As in any good RPG you don't have to work on one quest at a time, so we deviated from our path to round-up the warrants and spoke to a few other people. A guy at the end of a street is setting up a background for a still picture, but he's in need of some people to pose for the shot. Predictably he's offering one gold piece if we pose, so we gladly accept, pose, take the money and move on. Pretty simple stuff, but as an intro to the questing system it did its job.
Next up came our first contact with the dog that Peter Molyneux revealed would be your companion throughout the game. This strong bond begins when we see Rex (presumably the village bad guy) attempting to beat up the poor defenceless animal. Rose quickly rushes to the dog's side, but Rex isn't having any of it. Angered by her desire to save the dog he turns his attentions to the young girl. It's here that you'll get your first taste of being a hero, a key component of Fable 2. We draw our sword, run to Rex and start attacking him with X. This isn't a true hero's sword so it only really gives Rex a few bruises, but it's enough to send him running.
We've done a good deed, something that's essential for building up your moral standing. Four points are added to our moral standing and the gathered crowd acknowledges our heroic actions. This is just a taste of what's to come, with your fame in the world of Fable 2 eventually spreading far and wide. More importantly for the time being we've made a shaggy-haired friend. The dog runs off but it's not the last we'll see of him by any means.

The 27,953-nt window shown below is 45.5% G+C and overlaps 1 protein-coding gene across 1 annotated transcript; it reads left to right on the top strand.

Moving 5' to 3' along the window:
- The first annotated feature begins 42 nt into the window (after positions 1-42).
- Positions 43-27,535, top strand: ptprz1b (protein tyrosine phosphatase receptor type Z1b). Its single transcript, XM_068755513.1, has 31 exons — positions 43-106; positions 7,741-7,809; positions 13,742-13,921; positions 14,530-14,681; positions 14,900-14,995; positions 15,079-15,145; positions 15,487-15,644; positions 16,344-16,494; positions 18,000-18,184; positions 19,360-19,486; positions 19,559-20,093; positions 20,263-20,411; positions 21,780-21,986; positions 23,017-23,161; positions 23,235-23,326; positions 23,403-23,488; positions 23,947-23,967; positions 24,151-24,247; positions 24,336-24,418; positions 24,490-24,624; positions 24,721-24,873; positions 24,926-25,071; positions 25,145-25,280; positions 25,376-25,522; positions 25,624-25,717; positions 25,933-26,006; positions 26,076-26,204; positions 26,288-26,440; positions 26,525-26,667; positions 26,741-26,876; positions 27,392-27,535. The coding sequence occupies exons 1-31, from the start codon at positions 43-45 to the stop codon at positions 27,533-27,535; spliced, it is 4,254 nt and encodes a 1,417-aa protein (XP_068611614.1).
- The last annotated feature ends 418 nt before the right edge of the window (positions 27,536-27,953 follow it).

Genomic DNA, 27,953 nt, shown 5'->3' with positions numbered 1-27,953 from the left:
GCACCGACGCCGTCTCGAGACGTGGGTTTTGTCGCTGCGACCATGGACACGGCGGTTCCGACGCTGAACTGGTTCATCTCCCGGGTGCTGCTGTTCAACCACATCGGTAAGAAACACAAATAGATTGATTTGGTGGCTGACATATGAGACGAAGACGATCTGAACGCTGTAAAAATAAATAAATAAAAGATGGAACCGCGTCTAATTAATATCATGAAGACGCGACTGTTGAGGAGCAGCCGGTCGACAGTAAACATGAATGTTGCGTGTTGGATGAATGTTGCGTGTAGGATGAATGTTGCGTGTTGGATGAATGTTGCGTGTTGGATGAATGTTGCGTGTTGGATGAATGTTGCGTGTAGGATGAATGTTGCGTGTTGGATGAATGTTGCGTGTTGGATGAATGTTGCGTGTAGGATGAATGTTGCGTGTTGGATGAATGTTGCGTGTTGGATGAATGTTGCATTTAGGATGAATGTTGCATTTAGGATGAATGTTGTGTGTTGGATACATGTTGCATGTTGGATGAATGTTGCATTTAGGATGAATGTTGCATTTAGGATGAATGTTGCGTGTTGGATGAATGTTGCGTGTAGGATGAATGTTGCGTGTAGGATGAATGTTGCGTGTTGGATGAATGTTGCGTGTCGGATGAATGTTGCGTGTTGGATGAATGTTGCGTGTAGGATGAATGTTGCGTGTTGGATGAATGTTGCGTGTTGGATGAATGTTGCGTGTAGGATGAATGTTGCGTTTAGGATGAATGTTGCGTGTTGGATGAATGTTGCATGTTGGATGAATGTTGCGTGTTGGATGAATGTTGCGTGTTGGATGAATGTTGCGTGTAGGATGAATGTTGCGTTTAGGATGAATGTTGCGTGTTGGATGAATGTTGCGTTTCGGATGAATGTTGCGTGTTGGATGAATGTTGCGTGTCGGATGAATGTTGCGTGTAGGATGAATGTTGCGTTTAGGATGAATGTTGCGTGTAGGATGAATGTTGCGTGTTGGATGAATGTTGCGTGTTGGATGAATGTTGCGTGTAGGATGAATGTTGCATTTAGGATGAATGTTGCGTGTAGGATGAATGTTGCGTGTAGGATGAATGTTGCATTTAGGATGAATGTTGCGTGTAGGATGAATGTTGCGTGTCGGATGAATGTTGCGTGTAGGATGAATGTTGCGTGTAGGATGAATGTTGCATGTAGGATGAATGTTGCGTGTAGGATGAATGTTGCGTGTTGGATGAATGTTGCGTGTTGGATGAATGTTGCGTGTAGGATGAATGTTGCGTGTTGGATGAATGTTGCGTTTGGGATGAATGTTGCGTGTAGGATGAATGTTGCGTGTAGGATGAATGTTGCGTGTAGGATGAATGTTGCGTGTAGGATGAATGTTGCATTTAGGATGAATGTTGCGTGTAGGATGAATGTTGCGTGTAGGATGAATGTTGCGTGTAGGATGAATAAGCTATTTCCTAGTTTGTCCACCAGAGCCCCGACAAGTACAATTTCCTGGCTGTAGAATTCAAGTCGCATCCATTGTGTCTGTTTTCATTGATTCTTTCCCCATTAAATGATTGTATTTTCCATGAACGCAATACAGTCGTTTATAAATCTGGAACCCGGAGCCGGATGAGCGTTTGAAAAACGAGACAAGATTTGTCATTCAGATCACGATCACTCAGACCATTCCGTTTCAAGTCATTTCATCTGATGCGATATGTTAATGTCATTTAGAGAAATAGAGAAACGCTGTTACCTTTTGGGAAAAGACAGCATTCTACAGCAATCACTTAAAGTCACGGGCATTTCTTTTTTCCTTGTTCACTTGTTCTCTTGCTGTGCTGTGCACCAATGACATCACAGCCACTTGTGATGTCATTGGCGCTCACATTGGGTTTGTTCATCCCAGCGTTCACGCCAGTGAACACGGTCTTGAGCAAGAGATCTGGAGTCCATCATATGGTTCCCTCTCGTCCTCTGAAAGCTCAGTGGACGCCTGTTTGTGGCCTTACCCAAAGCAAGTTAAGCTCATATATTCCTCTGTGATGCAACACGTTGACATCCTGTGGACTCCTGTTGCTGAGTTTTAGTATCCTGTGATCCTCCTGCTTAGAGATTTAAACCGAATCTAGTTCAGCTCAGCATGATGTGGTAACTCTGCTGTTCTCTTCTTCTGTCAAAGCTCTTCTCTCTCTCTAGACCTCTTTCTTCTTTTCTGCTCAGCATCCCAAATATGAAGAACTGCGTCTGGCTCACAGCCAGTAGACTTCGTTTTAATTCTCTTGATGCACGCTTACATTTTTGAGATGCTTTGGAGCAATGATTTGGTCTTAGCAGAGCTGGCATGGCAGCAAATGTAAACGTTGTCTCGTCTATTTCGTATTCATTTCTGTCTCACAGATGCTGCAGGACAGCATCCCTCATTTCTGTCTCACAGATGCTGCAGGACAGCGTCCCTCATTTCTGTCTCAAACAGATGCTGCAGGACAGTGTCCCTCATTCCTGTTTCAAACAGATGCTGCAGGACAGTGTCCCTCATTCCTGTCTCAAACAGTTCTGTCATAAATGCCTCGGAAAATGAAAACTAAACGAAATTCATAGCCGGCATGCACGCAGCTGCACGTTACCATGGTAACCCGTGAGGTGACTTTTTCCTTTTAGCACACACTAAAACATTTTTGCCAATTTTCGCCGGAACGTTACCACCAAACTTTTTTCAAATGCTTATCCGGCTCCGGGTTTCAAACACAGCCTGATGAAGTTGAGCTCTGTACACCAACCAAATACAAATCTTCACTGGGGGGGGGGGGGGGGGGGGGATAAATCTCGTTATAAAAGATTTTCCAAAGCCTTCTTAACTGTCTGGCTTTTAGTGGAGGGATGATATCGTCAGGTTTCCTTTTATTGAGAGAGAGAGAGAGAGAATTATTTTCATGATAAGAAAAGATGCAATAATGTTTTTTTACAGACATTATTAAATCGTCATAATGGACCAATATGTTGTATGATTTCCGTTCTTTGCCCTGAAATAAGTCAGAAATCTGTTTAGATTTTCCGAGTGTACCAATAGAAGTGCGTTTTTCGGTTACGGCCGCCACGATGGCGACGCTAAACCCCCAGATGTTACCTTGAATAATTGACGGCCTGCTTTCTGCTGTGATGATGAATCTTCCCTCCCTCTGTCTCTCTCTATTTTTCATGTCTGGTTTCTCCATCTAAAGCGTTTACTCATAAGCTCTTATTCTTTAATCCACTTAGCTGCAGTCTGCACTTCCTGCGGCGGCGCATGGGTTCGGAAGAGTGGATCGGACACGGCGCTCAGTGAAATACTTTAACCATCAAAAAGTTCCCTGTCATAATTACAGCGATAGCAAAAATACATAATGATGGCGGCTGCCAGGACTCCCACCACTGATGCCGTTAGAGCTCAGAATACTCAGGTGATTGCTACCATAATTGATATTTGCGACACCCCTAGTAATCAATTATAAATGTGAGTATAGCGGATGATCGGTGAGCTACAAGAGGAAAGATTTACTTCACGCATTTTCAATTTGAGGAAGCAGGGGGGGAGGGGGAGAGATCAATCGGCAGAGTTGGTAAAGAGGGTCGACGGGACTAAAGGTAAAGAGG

Our next mini-quest is to return a bottle of wine to its rightful owner. A tramp has taken it, but luckily he's fallen asleep, allowing us to sneak in and grab it. Being on our best behaviour we moved as slowly as the 360 controller's analogue stick would allow, - presumably hastier movement would have awoken the tramp. We returned the bottle and claimed another gold piece.
So far so good, but there hasn't been much in the way of moral choices. These opening few minutes are designed to ease you in to the game, so Lionhead clearly didn't want to overwhelm you with choices, but our next quest allowed us to make such a decision. We were asked to enter a stock room and clear out some rampaging beetles. Buoyed by our recent good deed rescuing Rose and the dog, we accepted and headed in, not knowing that our moral compass was soon to be tested.
Once inside a voice from the window called us over. A guy stood there had a grudge against the owner of the store room and as such wanted us to ignore our mission to clear the beetles, instead asking us to smash up the stock. We had a quick look around, and this seemed to be an awfully easy task. It was going against what we'd already agreed to, but what the hell - all we wanted was money. Out came our sword and the store room was destroyed. We claimed our gold piece, but it wasn't without consequence: a face with devil's horns appeared and our moral rating decreased. Had we turned to the dark side?